After reunited with my two travel buddies in Cairo, our homeward odyssey official began. From Cairo, we flew to Athens, then to Zurich, before crossing the Atlantic back to Canada. In Greece, our plan was to spend a few hours to visit the Acropolis, had supper, and took a bit of rest before heading out to the airport. We expected to see some crowds at the world famous Acropolis, but watching hundreds if not thousands of cruise ship tourists wearing the same cap marching up the citadel hill right below us was still a shock. Despite the crowds, seeing one of the most recognizable icons of Western civilization was definitely an impressive experience.
The Acropolis is home to some of the most recognizable Classical Greek structures: the Parthenon, Propylaea, Erechtheion, Temple of Athena Nike, etc. Most of the Acropolis was constructed under Pericles during the golden age of Athens in the 5th century BC, the century that saw Athen’s victory against the Persians. The Acropolis was a magnificent collaborative work by architects including Iktinos, Kallikrates, and Mnesikles, and sculptors such as Pheidias, Alkamenes, and Agorakritos. This iconic hill was also the birthplace of democracy, philosophy, and theatre art of the Western world.
After seeing the Classical ruins, we headed down the northern slope to the Plaka quarter, a colourful and lovely neighbourhood full of lively restaurants, souvenir shops, and eye catching street art. In the evening, we picked a cosy restaurant for dinner. With English menus in hand, we ordered our dishes and I chose sirloin steak. The server tried his best to match our selections from his Greek menu. Somehow my sirloin steak was lost in translation and I ended up getting a whole grilled squid. It was a pleasant surprise and I had zero intention to swap it back to beef. The Mediterranean squid was fresh and delicious, and lived long in my memory. If it was a typical steak dinner, I would definitely not remember a single thing from that particular meal after all these years.
After a rather heavy-hearted account of a brief stay in Syria, we move on to the next part of the Middle East journey: Jordan. Although small and almost landlocked, Jordan is a country of a relatively high development with an “upper middle income” economy in the region. It is also a major tourist destination, thanks to the ruined city of Petra, Dead Sea and Wadi Rum, the desert of Lawrence of Arabia. After a little more than a week in Syria, my first impression of the Jordanian capital Amman was the reemergence of global businesses and commercialism. We started our Jordanian route from the very north of the country at Jerash, one of the best preserved classical ruined cities in the world.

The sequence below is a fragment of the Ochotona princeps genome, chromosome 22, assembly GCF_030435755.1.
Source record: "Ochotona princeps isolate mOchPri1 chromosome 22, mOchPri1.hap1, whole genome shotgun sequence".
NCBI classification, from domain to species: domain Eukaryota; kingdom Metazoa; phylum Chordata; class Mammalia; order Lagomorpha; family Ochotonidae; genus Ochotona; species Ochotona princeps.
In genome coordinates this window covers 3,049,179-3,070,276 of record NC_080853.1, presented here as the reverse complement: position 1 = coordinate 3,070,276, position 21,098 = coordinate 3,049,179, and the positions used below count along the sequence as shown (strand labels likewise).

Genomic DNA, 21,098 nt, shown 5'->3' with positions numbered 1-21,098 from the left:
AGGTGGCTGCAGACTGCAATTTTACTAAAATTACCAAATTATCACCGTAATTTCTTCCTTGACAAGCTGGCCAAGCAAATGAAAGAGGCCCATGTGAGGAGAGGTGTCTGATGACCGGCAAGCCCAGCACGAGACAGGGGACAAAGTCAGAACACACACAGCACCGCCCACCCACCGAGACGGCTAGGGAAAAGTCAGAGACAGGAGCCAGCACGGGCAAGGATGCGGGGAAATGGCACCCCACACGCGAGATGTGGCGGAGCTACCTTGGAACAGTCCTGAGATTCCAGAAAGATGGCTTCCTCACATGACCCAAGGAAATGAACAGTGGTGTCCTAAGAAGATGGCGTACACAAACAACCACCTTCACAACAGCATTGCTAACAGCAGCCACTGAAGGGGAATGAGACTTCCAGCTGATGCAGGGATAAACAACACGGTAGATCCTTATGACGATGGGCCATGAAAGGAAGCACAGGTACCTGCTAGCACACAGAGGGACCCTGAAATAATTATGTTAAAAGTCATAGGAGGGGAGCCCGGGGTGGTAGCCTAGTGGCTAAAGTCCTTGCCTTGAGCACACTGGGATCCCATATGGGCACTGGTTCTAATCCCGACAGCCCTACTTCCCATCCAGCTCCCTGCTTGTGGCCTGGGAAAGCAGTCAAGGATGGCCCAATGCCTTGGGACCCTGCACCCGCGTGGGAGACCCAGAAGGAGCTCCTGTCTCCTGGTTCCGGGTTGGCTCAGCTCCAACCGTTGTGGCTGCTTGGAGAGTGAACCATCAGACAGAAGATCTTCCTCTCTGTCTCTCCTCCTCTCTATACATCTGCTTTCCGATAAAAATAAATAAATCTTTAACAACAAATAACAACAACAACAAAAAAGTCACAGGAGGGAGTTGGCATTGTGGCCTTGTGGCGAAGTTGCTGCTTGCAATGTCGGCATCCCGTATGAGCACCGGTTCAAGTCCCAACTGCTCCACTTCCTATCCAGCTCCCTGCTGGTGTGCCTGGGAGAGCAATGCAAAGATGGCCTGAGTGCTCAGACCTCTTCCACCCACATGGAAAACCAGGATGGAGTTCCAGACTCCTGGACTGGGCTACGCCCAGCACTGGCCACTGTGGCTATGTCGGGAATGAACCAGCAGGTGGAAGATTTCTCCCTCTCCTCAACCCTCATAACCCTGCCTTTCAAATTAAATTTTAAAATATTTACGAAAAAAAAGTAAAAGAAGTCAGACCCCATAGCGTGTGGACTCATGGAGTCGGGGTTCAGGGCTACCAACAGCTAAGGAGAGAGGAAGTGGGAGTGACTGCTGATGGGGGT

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In the morning we took a minibus from Amman’s Abdali Bus Station (now closed) to Jerash, about 50km north of the capital. Known as the City of Gerasa or Antioch on the Golden River in the Greco-Roman period, Jerash is now a major tourist attraction in Jordan. Many have compared Jerash to Pompeii in terms of the extent and level of preservation. To me, they are actually two very different archaeological sites. Founded by Alexander the Great or by Seleucid King Antioch IV in 331 BC, Gerasa flourished in the Roman period as a trading hub. The three of us entered the Arch of Hadrian, wandered around the site and visited the ruins of Temple of Artemis, saw many Corinthian columns, early churches, the Oval Piazza, and two theaters. At the second theatre, a band of musicians, dressed in military uniforms, were playing ceremonial music on the stage and prompting us to stop for a while. We exited the ruins through the north gate, and hired a taxi to the bus station. At the station, we met an old man who claimed to be an experience tour guide. He told us a bit about his journey to Hong Kong back in early 1970’s, and recommended a cheaper Amman bound bus to us.
The 22m high triple archway was erected in 130AD to commemorate the visit of Roman Emperor Hadrian.
The Oval Forum and Cardo Maximus, the colonnaded road are the most recognizable features of Jerash.
The Oval Forum is bounded by 56 Ionic columns. The large square was probably used as a marketplace and a social gathering spot.
With the beautiful scaenae frons (stage backdrop) and proscenium (front face of the stage), the South Theatre is another popular attraction in Jerash.
Built between AD 81 and 96, the 5000-seat South Theatre is famous for its acoustics.
Just like many other tourists, we came across a band playing Jordanian Scottish bagpipe at the South Theatre of Jerash.
The Jordanian Scottish bagpipe is a legacy from Emirate of Transjordan, the years of British protectorate before 1946.
Artemis was the patron saint of Gerasa. Built in the 2nd century AD, the Temple of Artemis was one of the most important building in the city, at least before the end of the 4th century when pagan cults were forbidden.
Temple of Artemis has several beautiful Corinthian columns.
Each column weighs over 20 tons and are 39 feet tall.
Built in AD 165, the North Theatre was used for government meetings in the Roman times. Many seats are inscribed with names of city council members.